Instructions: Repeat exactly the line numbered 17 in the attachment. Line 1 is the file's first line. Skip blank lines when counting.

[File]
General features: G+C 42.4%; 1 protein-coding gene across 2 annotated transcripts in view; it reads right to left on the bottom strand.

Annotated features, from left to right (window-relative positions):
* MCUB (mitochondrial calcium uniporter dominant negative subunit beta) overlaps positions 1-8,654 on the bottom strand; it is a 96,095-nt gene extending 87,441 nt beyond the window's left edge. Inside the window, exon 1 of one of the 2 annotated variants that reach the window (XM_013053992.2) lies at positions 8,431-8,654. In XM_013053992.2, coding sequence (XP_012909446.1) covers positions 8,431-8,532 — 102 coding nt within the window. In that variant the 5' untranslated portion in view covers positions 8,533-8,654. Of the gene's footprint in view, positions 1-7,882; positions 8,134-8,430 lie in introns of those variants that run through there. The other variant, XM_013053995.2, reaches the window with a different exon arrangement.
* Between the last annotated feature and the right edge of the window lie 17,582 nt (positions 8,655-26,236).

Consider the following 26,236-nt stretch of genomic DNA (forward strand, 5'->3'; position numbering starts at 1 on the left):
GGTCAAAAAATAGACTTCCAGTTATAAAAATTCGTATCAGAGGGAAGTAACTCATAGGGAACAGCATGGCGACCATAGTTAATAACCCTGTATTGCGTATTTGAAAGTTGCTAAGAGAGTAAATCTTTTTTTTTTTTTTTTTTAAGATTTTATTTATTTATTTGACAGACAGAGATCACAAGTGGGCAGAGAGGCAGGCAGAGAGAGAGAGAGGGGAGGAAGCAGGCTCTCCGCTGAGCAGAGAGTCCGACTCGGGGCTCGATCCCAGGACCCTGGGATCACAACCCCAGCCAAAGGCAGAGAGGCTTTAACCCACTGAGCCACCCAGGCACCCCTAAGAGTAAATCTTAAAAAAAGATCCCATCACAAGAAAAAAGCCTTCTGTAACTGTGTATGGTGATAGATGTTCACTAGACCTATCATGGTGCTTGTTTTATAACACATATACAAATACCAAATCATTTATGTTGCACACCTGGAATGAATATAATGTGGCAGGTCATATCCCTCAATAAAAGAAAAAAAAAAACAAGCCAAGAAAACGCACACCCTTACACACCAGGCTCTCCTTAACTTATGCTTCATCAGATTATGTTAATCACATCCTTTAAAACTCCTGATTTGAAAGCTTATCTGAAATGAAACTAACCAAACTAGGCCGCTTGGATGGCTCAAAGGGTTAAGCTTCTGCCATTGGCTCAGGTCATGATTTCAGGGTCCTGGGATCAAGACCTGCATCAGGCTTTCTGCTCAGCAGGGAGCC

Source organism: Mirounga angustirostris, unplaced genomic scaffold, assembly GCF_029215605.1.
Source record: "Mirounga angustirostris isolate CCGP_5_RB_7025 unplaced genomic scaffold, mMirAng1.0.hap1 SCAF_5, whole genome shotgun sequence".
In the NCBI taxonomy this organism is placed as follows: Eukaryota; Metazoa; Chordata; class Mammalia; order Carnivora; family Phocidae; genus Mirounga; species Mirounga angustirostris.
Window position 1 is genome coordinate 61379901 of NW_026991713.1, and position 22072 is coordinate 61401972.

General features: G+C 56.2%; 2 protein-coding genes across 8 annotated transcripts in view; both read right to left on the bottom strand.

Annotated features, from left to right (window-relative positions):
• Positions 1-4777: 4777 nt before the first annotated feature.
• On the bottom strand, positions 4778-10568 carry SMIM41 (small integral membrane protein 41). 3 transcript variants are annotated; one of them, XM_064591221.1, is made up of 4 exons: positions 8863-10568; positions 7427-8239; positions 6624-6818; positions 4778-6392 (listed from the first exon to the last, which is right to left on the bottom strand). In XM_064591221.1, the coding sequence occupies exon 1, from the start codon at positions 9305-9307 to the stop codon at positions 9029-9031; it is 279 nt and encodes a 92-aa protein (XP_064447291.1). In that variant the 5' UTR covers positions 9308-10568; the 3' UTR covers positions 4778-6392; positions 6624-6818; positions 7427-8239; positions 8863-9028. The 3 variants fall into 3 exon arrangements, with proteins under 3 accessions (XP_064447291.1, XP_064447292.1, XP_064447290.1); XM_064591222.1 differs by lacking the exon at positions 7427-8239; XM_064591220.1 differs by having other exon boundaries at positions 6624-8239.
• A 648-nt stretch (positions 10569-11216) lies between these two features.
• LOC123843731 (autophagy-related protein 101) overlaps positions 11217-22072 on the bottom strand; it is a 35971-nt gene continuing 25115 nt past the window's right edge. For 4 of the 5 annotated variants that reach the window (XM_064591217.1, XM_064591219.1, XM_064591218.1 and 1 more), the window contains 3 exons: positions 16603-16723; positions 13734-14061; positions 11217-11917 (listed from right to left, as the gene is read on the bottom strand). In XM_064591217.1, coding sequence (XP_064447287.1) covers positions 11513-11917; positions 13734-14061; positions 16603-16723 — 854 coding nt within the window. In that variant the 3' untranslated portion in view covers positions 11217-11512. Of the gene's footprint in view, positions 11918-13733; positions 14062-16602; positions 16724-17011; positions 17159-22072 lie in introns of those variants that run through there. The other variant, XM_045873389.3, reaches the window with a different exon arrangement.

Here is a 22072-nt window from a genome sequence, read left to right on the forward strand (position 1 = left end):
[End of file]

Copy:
Here is a 22072-nt window from a genome sequence, read left to right on the forward strand (position 1 = left end):